Euskara. Kultura. Mundura.

Bertsolaritza Bertsolaritza

Bertsolaris invent the world through improvised song. Bertsolaritza refers to both the art of inventing bertsos and the social movement created around it. A bertso is not a simple line in a stanza but the whole stanza itself. Bertsolaritza is a thriving art today and enjoys great social prestige in the land of Euskara. The best proof of its vitality is an event that draws massive crowds: the national bertsolari championship final. Held every four years, the competition has audiences of 15,000 enraptured for hours. In the past this art of improvisation was traditionally studied from the perspective of literary critique. However, at the dawn of the twenty-first century, the paradigm has shifted and it is now understood as a rhetorical genre. The aim is not to improvise literature of great literary merit but to elicit an emotional response from the audience. Therefore, bertsolaris are agents of emotion.   

Bertsolaris combine poetry, humour and current affairs. They improvise, relying on a specific melody sung a capella and provoke each other based on a theme put forward by the gai jartzaile (the emcee or theme-presenter). The performance of bertsolaris can take place in any large or small enclosed area, such as a theatre, pelota court or around a table in a restaurant. Performances can also be outdoors, in a kiosk, a town square, or even from one balcony to another. In addition to competitions, the formats themselves have become increasingly diverse.

The Basque tradition of improvisational singing dates back at least to the fifteenth century. And although we know it existed, there is little concrete evidence until the nineteenth century. Bilintx, Xenpelar, Otaño and Etxahun stood out as the great bertsolaris of the nineteenth century, owing mainly to their written work. In the twentieth century, written bertsolaritza gave way to improvised bertsos. Formal real research into this genre began in 1905. Fundamental to this work were figures such as Manuel Lekona and his nephew Juan Mari Lekuona. In the years prior to the Spanish Civil War, the ´Basque renaissance´ saw bertsolaritza take a more prominent role in Basque culture, spearheaded by Joxe ´Aitzol´ Ariztimuño, among others. The first Bertsolaritza Championship took place in 1934. Jose Manuel ´Txirrita´ Lujanbio was the paradigmatic bertsolari of the time. But with the war came silence. Starting in 1945, Iñaki ´Basarri´ Eizmendi and Manuel ´Uztapide´ Olaizola made sure the art of bertsolaritza would survive, as did the Enbeita brothers in Bizkaia. In 1960, Euskaltzaindia, the Basque Language Academy, restarted the competition. Jose Manuel ´Lazkao Txiki ´ Iztueta and Fernando ´Xalbador´ Aire were two legendary bertsolaris of the time.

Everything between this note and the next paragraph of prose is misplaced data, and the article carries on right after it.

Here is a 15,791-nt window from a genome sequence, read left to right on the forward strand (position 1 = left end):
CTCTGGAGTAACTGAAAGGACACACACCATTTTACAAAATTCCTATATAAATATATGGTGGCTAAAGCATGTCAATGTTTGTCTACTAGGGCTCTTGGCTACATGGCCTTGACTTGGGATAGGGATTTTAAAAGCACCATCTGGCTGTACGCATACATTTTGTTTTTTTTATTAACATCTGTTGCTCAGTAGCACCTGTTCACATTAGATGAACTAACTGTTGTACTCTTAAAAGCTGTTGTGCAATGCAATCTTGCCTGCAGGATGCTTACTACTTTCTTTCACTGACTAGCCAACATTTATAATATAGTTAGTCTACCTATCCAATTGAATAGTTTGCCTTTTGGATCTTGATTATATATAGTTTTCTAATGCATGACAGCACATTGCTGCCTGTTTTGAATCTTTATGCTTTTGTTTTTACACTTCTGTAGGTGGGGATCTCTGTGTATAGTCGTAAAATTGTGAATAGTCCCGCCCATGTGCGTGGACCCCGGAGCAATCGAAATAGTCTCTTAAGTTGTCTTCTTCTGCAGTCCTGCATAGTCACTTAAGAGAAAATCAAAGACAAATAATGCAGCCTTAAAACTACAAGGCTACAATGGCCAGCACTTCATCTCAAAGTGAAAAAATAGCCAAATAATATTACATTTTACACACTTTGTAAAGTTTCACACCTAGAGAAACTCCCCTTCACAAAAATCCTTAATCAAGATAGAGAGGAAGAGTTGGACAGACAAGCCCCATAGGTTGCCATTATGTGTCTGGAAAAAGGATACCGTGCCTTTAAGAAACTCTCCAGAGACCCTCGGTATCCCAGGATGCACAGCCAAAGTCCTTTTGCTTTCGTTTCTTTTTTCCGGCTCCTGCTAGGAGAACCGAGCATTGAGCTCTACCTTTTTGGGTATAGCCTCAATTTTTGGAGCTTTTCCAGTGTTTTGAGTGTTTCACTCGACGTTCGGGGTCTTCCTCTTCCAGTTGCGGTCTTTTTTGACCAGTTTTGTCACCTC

In the 1980s, Xabier Amuriza laid the foundations of the art as we know it today. Amuriza was the first to sing in Euskara Batua (standardized Basque), his verses striking an emotional chord in the audience. Together with Amuriza, a new group of bertsolaris rose to prominence, among them Sebastián Lizaso, Anjel Mari Peñagarikano, Xabier Euskitze, Jon Sarasua and Andoni Egaña. No bertsolari has won as many txapelas – the beret awarded to winner of the bertso championship – as Egaña. With Egaña came a new way of understanding bertsolaritza. Improvisational strategies and resources began to be planned. The most outstanding figures of the following generations of bertsolaris are Maialen Lujanbio and Amets Arzallus. The list of bertsolaris has continued to grow. One of the features of bertsolaris who improvise in front of audiences today is the search for their own register. The references are infinite, and the themes put forward increasingly sophisticated. Women constitute a growing presence in the art.

It is not by chance that the quality and diversity of bertsolaris is constantly improving. It is the result of the tireless work of the Bertso Eskolas (bertsolari schools) and the efforts made in compulsory education. And, to a large extent, thanks to the immeasurable work of the Association of the Friends of Bertsolaritza Bertsozale Elkartea.

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